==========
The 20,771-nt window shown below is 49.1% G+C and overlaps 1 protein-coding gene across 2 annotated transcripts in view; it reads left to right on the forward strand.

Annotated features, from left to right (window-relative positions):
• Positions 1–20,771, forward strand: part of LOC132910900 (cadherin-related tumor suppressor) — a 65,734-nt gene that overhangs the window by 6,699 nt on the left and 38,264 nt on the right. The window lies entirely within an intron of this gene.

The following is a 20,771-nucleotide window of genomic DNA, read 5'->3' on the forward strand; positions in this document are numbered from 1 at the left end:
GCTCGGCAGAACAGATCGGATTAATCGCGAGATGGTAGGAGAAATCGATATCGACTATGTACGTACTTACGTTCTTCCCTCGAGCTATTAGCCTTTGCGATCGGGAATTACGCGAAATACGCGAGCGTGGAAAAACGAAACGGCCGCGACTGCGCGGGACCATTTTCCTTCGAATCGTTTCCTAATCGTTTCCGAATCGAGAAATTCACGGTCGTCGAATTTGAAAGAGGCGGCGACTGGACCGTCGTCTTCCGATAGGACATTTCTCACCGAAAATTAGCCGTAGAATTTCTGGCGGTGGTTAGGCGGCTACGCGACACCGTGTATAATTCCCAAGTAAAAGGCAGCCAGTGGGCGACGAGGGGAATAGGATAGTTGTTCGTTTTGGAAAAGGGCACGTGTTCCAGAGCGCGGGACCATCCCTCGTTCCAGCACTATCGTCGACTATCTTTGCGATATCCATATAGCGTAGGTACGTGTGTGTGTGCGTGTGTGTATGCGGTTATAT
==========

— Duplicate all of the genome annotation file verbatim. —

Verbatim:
The 20,771-nt window shown below is 49.1% G+C and overlaps 1 protein-coding gene across 2 annotated transcripts in view; it reads left to right on the forward strand.

Annotated features, from left to right (window-relative positions):
• Positions 1–20,771, forward strand: part of LOC132910900 (cadherin-related tumor suppressor) — a 65,734-nt gene that overhangs the window by 6,699 nt on the left and 38,264 nt on the right. The window lies entirely within an intron of this gene.

The following is a 20,771-nucleotide window of genomic DNA, read 5'->3' on the forward strand; positions in this document are numbered from 1 at the left end:
GCTCGGCAGAACAGATCGGATTAATCGCGAGATGGTAGGAGAAATCGATATCGACTATGTACGTACTTACGTTCTTCCCTCGAGCTATTAGCCTTTGCGATCGGGAATTACGCGAAATACGCGAGCGTGGAAAAACGAAACGGCCGCGACTGCGCGGGACCATTTTCCTTCGAATCGTTTCCTAATCGTTTCCGAATCGAGAAATTCACGGTCGTCGAATTTGAAAGAGGCGGCGACTGGACCGTCGTCTTCCGATAGGACATTTCTCACCGAAAATTAGCCGTAGAATTTCTGGCGGTGGTTAGGCGGCTACGCGACACCGTGTATAATTCCCAAGTAAAAGGCAGCCAGTGGGCGACGAGGGGAATAGGATAGTTGTTCGTTTTGGAAAAGGGCACGTGTTCCAGAGCGCGGGACCATCCCTCGTTCCAGCACTATCGTCGACTATCTTTGCGATATCCATATAGCGTAGGTACGTGTGTGTGTGCGTGTGTGTATGCGGTTATAT